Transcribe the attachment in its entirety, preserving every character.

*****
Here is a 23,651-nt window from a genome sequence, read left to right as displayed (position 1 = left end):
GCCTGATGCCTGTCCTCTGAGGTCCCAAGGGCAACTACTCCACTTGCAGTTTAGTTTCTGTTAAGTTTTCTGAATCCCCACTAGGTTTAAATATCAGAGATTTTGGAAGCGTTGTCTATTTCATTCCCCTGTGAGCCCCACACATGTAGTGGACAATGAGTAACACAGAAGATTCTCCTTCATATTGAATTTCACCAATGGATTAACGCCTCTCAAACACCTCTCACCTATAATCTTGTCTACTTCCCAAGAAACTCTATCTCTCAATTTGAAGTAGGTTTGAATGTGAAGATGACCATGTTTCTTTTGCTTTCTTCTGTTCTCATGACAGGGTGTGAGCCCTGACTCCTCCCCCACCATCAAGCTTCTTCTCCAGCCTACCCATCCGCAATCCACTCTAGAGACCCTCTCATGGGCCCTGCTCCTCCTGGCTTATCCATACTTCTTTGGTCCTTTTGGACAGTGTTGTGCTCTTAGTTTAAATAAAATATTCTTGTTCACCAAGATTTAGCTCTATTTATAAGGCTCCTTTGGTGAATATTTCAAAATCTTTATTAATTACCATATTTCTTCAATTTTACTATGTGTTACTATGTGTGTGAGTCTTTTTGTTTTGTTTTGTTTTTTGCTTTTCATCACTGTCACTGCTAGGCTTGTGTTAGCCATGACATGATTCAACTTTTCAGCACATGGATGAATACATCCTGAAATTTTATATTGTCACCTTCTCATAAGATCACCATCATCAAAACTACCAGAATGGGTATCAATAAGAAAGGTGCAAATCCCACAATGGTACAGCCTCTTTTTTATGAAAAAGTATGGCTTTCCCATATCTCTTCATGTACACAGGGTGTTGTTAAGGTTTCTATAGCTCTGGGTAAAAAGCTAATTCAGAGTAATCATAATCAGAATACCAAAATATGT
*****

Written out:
Here is a 23,651-nt window from a genome sequence, read left to right as displayed (position 1 = left end):
GCCTGATGCCTGTCCTCTGAGGTCCCAAGGGCAACTACTCCACTTGCAGTTTAGTTTCTGTTAAGTTTTCTGAATCCCCACTAGGTTTAAATATCAGAGATTTTGGAAGCGTTGTCTATTTCATTCCCCTGTGAGCCCCACACATGTAGTGGACAATGAGTAACACAGAAGATTCTCCTTCATATTGAATTTCACCAATGGATTAACGCCTCTCAAACACCTCTCACCTATAATCTTGTCTACTTCCCAAGAAACTCTATCTCTCAATTTGAAGTAGGTTTGAATGTGAAGATGACCATGTTTCTTTTGCTTTCTTCTGTTCTCATGACAGGGTGTGAGCCCTGACTCCTCCCCCACCATCAAGCTTCTTCTCCAGCCTACCCATCCGCAATCCACTCTAGAGACCCTCTCATGGGCCCTGCTCCTCCTGGCTTATCCATACTTCTTTGGTCCTTTTGGACAGTGTTGTGCTCTTAGTTTAAATAAAATATTCTTGTTCACCAAGATTTAGCTCTATTTATAAGGCTCCTTTGGTGAATATTTCAAAATCTTTATTAATTACCATATTTCTTCAATTTTACTATGTGTTACTATGTGTGTGAGTCTTTTTGTTTTGTTTTGTTTTTTGCTTTTCATCACTGTCACTGCTAGGCTTGTGTTAGCCATGACATGATTCAACTTTTCAGCACATGGATGAATACATCCTGAAATTTTATATTGTCACCTTCTCATAAGATCACCATCATCAAAACTACCAGAATGGGTATCAATAAGAAAGGTGCAAATCCCACAATGGTACAGCCTCTTTTTTATGAAAAAGTATGGCTTTCCCATATCTCTTCATGTACACAGGGTGTTGTTAAGGTTTCTATAGCTCTGGGTAAAAAGCTAATTCAGAGTAATCATAATCAGAATACCAAAATATGT